Can J.J. Abrams balance the Stars?

Self-confessed nerd J.J. Abrams has agreed to take his seat in the Director’s chair for the upcoming Star Wars VII, VIII and IX movies. Yes, the same man who is currently directing his own Star Trek saga is directing the new Star Wars trilogy. With Star Trek Into Darkness being released in May 2013, Star Wars Episode VII slated for a 2015 release, and 2017 release rumours flying around his third Star Trek movie, it sounds like Mr Abrams will have a busy few years. And just for good measure, he’s signed up to direct films based on the Valve Corporation games Portal and Half-Life.

Abrams didn’t have the best start to a film career, co-writing poorly-received films such as Armageddon and Regarding Henry. Fortunately, his TV career took off almost before it began. His first three shows, which he created, wrote and directed, Felicity, Alias and Lost, are all widely regarded as some of the best TV shows ever, and rightly so.

This led him to be given a shot at directing his first feature film, the somewhat bizarre but entertaining Mission: Impossible III. Hollywood clearly liked it and soon he was producing the smash-hit Cloverfield. Around this time, he was back to dabbling in TV, producing various shows that never really took off. Then he had his fourth master stroke in just 10 years when he created the outstanding Fringe in 2008. This propelled him back into the big time. And he’s still there.

2009 marked the release of the first Star Trek film since 2002’s poorly-received Star Trek Nemesis. The film, merely titled Star Trek, featured an all-star cast including Chris Pine, Zachary Quinto, Zoe Saldana and Simon Pegg. Overall, the film was a resounding success and took just shy of $400 million at the box office. Trekkers and newbies alike took to this stunning piece of cinema, so it was no surprise when a sequel was announced.

Before starting work on Star Trek “2”, as it was known at the time, Abrams directed the fantastic Super 8. The film, produced by the great Steven Spielberg, was set in 1979 and was essentially a homage to Speilberg’s films in the 70s and 80s. Watch it carefully enough (sometimes the references are far more obvious though) and you’ll see references to The Goonies, ET and Close Encounters of the Third Kind.

In 2011, Abrams produced Mission: Impossible – Ghost Protocol, the 4th instalment of the series, which was the live action directorial début of one of Pixar’s main men, Brad Bird.

Around this time, with Fringe still going strong, Abrams became a producer on Jonathan Nolan’s (brother of Chris) sci-fi drama Person of Interest, and also on the post-apocalyptic drama Revolution. The fact that Abrams was producing 3 shows at the same time is almost a foresight of what is to come.

January 2012 was a busy month for J.J.. First he was trying to negotiate the saving of Fringe, which, despite a cult following, was still struggling for viewers. No one was willing to take a chance on it again, so it was announced then that Fringe’s next season, its 5th, would be the last. Also in this month, Star Trek “2” began filming. And still, no one outside of the film knew anything about it. Not even a subtitle.

Then the big news. On 25th January 2012, it was confirmed that Abrams would be the director of Star Wars Episode VII. Cue hysteria in the sci-fi community. “He should stick to Star Trek!” “He can’t do both” were just 2 of the comments batted about.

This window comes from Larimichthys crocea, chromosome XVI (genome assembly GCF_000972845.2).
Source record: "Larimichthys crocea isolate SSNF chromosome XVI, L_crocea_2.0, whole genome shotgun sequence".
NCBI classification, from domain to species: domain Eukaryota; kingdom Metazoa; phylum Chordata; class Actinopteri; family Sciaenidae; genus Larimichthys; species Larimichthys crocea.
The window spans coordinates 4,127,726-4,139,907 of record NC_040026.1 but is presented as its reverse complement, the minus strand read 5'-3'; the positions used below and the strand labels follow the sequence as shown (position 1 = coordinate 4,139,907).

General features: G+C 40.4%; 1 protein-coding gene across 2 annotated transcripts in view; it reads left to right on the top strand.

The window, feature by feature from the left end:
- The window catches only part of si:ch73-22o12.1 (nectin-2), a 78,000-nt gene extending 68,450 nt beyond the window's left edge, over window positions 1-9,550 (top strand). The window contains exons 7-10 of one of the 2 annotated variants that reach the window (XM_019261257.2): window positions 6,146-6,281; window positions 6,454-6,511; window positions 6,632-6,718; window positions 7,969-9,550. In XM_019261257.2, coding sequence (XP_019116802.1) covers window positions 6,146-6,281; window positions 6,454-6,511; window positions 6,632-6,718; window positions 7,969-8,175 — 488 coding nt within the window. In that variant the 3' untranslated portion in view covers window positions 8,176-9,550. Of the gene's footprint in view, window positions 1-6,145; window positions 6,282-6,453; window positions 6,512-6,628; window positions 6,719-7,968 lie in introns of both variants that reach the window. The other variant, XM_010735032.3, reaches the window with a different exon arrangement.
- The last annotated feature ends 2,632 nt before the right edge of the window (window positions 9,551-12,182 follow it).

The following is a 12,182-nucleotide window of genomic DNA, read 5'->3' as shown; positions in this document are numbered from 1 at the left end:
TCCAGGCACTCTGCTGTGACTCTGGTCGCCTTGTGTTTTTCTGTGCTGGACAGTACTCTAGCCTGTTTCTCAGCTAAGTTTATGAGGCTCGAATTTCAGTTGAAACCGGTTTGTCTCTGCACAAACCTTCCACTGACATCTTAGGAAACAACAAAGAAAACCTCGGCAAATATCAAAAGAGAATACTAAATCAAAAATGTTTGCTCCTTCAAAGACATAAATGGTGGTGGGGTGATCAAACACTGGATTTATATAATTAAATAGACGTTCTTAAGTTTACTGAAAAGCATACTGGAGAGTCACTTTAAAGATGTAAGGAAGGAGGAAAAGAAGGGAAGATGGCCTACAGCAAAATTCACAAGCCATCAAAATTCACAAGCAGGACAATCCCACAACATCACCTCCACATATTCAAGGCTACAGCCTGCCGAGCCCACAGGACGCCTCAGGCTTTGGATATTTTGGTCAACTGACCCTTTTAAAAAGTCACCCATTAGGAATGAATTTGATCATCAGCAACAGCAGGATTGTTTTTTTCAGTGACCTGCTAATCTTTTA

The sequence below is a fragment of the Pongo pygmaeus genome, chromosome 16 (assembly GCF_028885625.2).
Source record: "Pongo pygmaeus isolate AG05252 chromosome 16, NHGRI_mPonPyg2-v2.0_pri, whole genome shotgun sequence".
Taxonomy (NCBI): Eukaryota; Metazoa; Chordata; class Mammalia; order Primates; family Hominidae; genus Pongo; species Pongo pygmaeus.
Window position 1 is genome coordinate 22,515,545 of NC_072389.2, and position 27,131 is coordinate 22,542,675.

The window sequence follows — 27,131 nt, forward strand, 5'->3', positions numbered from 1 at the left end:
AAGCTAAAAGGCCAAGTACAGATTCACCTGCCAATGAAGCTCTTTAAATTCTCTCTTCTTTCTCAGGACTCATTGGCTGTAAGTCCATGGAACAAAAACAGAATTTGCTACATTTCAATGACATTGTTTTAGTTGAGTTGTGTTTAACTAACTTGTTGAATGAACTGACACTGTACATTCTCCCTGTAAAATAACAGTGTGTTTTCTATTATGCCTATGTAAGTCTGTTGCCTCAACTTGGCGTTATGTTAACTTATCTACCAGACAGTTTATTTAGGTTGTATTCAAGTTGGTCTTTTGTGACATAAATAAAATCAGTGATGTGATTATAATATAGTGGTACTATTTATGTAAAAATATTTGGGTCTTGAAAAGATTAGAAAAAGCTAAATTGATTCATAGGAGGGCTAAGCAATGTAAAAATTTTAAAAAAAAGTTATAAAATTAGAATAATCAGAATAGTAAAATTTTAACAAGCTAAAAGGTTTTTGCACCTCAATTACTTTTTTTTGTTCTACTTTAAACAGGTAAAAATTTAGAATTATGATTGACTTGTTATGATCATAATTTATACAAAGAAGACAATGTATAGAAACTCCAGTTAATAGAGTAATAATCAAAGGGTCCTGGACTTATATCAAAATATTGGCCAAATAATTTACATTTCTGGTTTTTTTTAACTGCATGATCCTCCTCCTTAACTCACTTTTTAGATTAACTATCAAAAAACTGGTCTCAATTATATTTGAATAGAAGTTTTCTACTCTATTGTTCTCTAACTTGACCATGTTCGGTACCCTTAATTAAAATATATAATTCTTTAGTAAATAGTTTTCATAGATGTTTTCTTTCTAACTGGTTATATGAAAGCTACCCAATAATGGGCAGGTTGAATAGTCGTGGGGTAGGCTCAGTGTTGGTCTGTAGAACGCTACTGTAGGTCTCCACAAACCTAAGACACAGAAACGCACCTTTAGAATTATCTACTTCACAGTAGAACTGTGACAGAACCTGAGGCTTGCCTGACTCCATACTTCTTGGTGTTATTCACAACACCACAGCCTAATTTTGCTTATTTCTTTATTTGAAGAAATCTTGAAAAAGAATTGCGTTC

Filming of Star Trek “2” finished in May 2012, possibly around the time Revolution started filming (the pilot was ready for San Diego Comic-Con, which took place in mid-July). So he’ll have been getting ready to enter post-production for Star Trek “2” and starting production on Revolution, Fringe and Person of Interest. I’m surprised he even found the time to breathe.

Now we enter today. We know an awful lot more about Star Trek “2”, now titled Star Trek Into Darkness, than we did a year ago, but still not a lot compared to most other films. Fringe has sadly finished, Person of Interest is still running strong, and Revolution is currently on a mid-season break. With Into Darkness being released in 2 months or so, this welcome break probably couldn’t come at a better time. Post production will be coming to an end on Star Trek Into Darkness and Abrams may finally be able to concentrate on developing the story of Star Wars 7 with writer Michael Ardnt.

So can J.J. Abrams balance the stars? Having seen all the evidence, I do not think there is any doubt he can. He’s balanced 3 TV shows and a film at the same time, so there is no reason why he can’t do this. The Portal and Half-Life movies may take a severe back-seat until he is finished with Star Trek, but there is no feasible reason why he will fail. He, first and foremost, is a Star Wars fan. He knows what needs to be in the film, and he knows what needs to be omitted.

Obviously this will be new for him, trying to direct films in two franchises that have had sparring fans since the dawn of time, and there will be fanboys who will refuse to like Star Wars VII. That will be their loss though. The film will be better than the prequels (Episodes I, II and III), and there is no logic behind the suggestion he won’t be able to manage both films.

May you live long and prosper with the force, J.J..


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